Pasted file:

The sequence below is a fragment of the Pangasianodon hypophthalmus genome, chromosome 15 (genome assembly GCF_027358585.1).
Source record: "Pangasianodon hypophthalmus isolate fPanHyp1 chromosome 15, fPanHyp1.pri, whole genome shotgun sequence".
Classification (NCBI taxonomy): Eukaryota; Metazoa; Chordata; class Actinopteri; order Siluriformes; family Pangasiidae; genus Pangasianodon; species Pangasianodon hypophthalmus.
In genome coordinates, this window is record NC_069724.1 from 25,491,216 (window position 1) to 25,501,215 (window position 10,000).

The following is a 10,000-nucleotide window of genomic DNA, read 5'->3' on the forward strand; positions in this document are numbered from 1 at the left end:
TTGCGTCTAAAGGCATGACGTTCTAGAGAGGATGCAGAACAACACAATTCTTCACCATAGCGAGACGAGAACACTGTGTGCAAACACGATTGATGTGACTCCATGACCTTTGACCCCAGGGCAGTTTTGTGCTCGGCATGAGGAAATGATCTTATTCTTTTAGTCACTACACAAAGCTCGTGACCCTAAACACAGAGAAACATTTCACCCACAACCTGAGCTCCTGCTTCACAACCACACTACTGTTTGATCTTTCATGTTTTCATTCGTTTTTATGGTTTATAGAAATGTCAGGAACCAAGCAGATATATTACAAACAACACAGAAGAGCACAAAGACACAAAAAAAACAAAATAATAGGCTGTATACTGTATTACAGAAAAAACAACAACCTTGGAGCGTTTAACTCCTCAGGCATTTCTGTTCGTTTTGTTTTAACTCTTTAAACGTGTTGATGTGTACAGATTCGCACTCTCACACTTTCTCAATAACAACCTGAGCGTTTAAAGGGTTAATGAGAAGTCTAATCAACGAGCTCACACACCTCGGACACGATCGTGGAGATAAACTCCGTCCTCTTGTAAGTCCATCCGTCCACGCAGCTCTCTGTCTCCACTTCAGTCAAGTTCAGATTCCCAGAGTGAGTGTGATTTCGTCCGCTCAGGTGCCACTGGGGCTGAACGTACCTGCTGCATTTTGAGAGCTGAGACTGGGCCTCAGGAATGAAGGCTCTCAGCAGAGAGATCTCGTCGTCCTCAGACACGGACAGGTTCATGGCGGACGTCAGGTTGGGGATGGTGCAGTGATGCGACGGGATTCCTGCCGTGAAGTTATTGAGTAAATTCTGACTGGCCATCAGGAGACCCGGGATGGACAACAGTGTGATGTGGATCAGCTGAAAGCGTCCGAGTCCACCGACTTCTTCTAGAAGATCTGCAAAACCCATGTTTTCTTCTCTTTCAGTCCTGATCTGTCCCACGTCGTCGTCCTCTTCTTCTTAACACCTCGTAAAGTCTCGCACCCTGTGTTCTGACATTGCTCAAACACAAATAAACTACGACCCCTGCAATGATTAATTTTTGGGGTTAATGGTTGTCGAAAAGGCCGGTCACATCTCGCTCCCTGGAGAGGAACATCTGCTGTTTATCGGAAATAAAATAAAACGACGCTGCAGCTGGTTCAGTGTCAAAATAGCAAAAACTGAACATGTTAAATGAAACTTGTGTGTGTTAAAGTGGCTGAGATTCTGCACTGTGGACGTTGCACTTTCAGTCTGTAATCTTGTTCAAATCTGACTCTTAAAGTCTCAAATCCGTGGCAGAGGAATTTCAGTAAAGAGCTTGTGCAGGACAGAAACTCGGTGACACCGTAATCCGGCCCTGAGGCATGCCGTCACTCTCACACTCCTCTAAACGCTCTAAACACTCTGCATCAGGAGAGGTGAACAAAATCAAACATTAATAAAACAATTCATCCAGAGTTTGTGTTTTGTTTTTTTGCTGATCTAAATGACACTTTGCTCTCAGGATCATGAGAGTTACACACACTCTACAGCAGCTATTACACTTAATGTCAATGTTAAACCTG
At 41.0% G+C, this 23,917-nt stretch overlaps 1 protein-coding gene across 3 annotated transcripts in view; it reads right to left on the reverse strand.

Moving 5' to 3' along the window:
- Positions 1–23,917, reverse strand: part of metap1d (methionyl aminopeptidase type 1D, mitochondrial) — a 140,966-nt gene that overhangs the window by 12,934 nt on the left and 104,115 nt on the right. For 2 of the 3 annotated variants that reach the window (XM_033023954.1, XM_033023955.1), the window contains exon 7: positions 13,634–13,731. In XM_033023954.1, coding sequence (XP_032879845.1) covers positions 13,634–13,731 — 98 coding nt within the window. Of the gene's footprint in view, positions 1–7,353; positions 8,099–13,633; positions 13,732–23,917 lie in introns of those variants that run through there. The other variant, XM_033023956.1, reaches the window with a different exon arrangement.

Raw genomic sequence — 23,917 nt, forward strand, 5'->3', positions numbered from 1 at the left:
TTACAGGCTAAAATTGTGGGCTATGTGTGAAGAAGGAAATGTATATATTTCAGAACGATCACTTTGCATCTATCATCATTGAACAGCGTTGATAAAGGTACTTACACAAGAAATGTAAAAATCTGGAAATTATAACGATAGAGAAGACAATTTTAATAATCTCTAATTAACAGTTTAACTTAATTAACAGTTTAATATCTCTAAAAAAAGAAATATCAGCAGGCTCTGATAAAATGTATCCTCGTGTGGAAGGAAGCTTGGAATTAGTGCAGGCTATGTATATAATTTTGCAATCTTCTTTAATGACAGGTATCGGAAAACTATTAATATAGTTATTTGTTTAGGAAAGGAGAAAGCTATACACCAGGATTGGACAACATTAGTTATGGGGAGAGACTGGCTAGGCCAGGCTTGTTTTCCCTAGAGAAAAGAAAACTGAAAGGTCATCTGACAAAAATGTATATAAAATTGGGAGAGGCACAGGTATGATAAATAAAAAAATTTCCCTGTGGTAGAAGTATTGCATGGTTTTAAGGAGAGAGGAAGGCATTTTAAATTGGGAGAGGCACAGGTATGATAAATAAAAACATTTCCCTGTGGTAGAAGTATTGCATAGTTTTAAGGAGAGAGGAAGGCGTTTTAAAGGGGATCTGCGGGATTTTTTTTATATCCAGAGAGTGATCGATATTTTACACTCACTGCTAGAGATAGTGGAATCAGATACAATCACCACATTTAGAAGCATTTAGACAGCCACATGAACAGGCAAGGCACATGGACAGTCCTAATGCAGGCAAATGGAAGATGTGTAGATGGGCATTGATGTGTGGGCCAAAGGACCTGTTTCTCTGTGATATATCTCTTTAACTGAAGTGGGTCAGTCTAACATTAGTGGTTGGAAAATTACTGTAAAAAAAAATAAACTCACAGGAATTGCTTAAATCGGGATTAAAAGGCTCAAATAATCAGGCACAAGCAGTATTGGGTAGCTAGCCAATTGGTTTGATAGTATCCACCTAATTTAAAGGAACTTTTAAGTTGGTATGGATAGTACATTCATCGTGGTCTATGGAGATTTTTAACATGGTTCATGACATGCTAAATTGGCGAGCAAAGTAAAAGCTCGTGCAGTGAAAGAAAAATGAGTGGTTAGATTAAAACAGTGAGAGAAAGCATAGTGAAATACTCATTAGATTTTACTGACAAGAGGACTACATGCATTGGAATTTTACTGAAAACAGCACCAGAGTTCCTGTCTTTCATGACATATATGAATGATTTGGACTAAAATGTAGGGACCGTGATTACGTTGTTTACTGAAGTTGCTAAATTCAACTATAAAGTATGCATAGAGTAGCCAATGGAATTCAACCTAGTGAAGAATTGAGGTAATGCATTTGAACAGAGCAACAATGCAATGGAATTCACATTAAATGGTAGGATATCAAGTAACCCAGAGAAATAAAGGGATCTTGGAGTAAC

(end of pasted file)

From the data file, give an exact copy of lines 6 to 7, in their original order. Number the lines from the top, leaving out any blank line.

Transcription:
TTGCGTCTAAAGGCATGACGTTCTAGAGAGGATGCAGAACAACACAATTCTTCACCATAGCGAGACGAGAACACTGTGTGCAAACACGATTGATGTGACTCCATGACCTTTGACCCCAGGGCAGTTTTGTGCTCGGCATGAGGAAATGATCTTATTCTTTTAGTCACTACACAAAGCTCGTGACCCTAAACACAGAGAAACATTTCACCCACAACCTGAGCTCCTGCTTCACAACCACACTACTGTTTGATCTTTCATGTTTTCATTCGTTTTTATGGTTTATAGAAATGTCAGGAACCAAGCAGATATATTACAAACAACACAGAAGAGCACAAAGACACAAAAAAAACAAAATAATAGGCTGTATACTGTATTACAGAAAAAACAACAACCTTGGAGCGTTTAACTCCTCAGGCATTTCTGTTCGTTTTGTTTTAACTCTTTAAACGTGTTGATGTGTACAGATTCGCACTCTCACACTTTCTCAATAACAACCTGAGCGTTTAAAGGGTTAATGAGAAGTCTAATCAACGAGCTCACACACCTCGGACACGATCGTGGAGATAAACTCCGTCCTCTTGTAAGTCCATCCGTCCACGCAGCTCTCTGTCTCCACTTCAGTCAAGTTCAGATTCCCAGAGTGAGTGTGATTTCGTCCGCTCAGGTGCCACTGGGGCTGAACGTACCTGCTGCATTTTGAGAGCTGAGACTGGGCCTCAGGAATGAAGGCTCTCAGCAGAGAGATCTCGTCGTCCTCAGACACGGACAGGTTCATGGCGGACGTCAGGTTGGGGATGGTGCAGTGATGCGACGGGATTCCTGCCGTGAAGTTATTGAGTAAATTCTGACTGGCCATCAGGAGACCCGGGATGGACAACAGTGTGATGTGGATCAGCTGAAAGCGTCCGAGTCCACCGACTTCTTCTAGAAGATCTGCAAAACCCATGTTTTCTTCTCTTTCAGTCCTGATCTGTCCCACGTCGTCGTCCTCTTCTTCTTAACACCTCGTAAAGTCTCGCACCCTGTGTTCTGACATTGCTCAAACACAAATAAACTACGACCCCTGCAATGATTAATTTTTGGGGTTAATGGTTGTCGAAAAGGCCGGTCACATCTCGCTCCCTGGAGAGGAACATCTGCTGTTTATCGGAAATAAAATAAAACGACGCTGCAGCTGGTTCAGTGTCAAAATAGCAAAAACTGAACATGTTAAATGAAACTTGTGTGTGTTAAAGTGGCTGAGATTCTGCACTGTGGACGTTGCACTTTCAGTCTGTAATCTTGTTCAAATCTGACTCTTAAAGTCTCAAATCCGTGGCAGAGGAATTTCAGTAAAGAGCTTGTGCAGGACAGAAACTCGGTGACACCGTAATCCGGCCCTGAGGCATGCCGTCACTCTCACACTCCTCTAAACGCTCTAAACACTCTGCATCAGGAGAGGTGAACAAAATCAAACATTAATAAAACAATTCATCCAGAGTTTGTGTTTTGTTTTTTTGCTGATCTAAATGACACTTTGCTCTCAGGATCATGAGAGTTACACACACTCTACAGCAGCTATTACACTTAATGTCAATGTTAAACCTG
At 41.0% G+C, this 23,917-nt stretch overlaps 1 protein-coding gene across 3 annotated transcripts in view; it reads right to left on the reverse strand.